by Alex Marco
Sprawled in front of me is an array of papers, books and various technological devices. My desk is just as cluttered as the desktop of my MacBook Pro, windows for a daunting number of college websites open, some minimized in my dock to be dealt with later-- hopefully. Ah, the joys of senior year...
I should introduce myself. My name is Alex, and I’m a senior at one of New York City’s most prestigious public schools. In addition to the stress of applying to colleges, there’s a lot more on my plate: volunteering at a hospital, nannying and tutoring four days a week, maintaining straight A’s in a rigorous curriculum and trying to maintain my sanity as a normal seventeen year-old who still wants to go out on weekends and see movies with friends. Add my ADHD (Attention Deficit Hyperactive Disorder) to the mix, and the whole ordeal becomes dizzying.
I’ve always been ridiculously busy (I find having a packed, well-structured schedule helps me stay on track), but I’ve never applied to colleges or universities before -- and while my parents attended college, it was in Romania, so their experience isn’t with our system. I have no older siblings who could have gone through this process before me and shown me the way, so mostly I’m on my own. That’s not to say I haven’t had any help (my mother has been diligently reading guides on how to apply to college, taking pages and pages of notes), but I often feel overwhelmed.
There are so many aspects to the application process besides the applications themselves (the SAT/ACT, SAT IIs, interviews and a million other things), and the whole world doesn’t stop so high school seniors can try to get into the college of their dreams. In fact, it’s pretty much the opposite; school just started a couple of weeks ago, and I’ve already had several exams in nearly all of my classes! So much for hanging out with friends… unless they want to help me study in the library.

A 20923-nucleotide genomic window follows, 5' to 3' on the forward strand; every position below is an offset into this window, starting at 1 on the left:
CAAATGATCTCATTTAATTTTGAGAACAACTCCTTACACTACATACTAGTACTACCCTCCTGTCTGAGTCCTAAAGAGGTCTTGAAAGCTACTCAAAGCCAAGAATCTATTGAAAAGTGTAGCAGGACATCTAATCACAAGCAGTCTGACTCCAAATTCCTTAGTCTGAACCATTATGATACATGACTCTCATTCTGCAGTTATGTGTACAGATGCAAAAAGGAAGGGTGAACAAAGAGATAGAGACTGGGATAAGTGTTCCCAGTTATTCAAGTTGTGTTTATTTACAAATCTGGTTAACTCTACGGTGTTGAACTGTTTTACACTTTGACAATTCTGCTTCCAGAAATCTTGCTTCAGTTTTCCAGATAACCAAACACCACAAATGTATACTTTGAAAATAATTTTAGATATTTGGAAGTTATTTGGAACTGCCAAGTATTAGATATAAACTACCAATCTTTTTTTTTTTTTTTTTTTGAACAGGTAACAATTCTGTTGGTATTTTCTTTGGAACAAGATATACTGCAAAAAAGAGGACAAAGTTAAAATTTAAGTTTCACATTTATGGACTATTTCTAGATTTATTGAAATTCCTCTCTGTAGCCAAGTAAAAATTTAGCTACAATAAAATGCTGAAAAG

Thankfully, I’m finally starting to get into the twelfth grade rhythm. You have to balance what’s important now with what’s important for your future. Easier said than done, but I’ve found that as my schedule settles down, other matters resolve themselves and things start to fall into place. The key is to have a plan and follow it. As I said before, I use a highly structured agenda, mapping out the day’s activities (sometimes on an hourly basis!) in my planner to make sure that I get to everything on my list for that day. Yes, after working for hours and doing homework for a couple more hours, it’s discouraging to see, ‘WORK ON THE COMMON APP!” scribbled in bold handwriting on a post-it in my planner, but I know it’s important. I’m applying to a bunch of prestigious, super-competitive schools (ten or so, as of today) that require my immediate attention, and if the only way I give them that attention is to neurotically plan out my life in a little notepad, so be it! Ya gotta do what ya gotta do, right?
The long-term goal is college, medical school and then a bunch of other intermediary steps to finally establish myself as a pediatric surgeon. Believe me, I know that after high school, my workload will only get worse. Realistically, I’m only going to get busier as the years go by, and I have more than come to terms with that; I embrace it. I know that by establishing good habits and getting myself organized now, my bed will be made for the future, as an old Romanian proverb advocates (thanks, Mom and Dad!). This journey is going to be a difficult one, but I know that in the end, all my hard work will pay off. But for now, I’m taking it one step at a time. Now, if you’ll excuse me, it’s time to finalize and submit my Common Application (or so says my planner!)
Until next time,
Alex Marco will share her journey from high school to university with us in a series of articles, "Alex Goes to College.” She has agreed to accept your questions about this adventure. Please submit questions and topic suggestions about getting ready for and into the college of your choice to AlexGoesToCollege@add.org.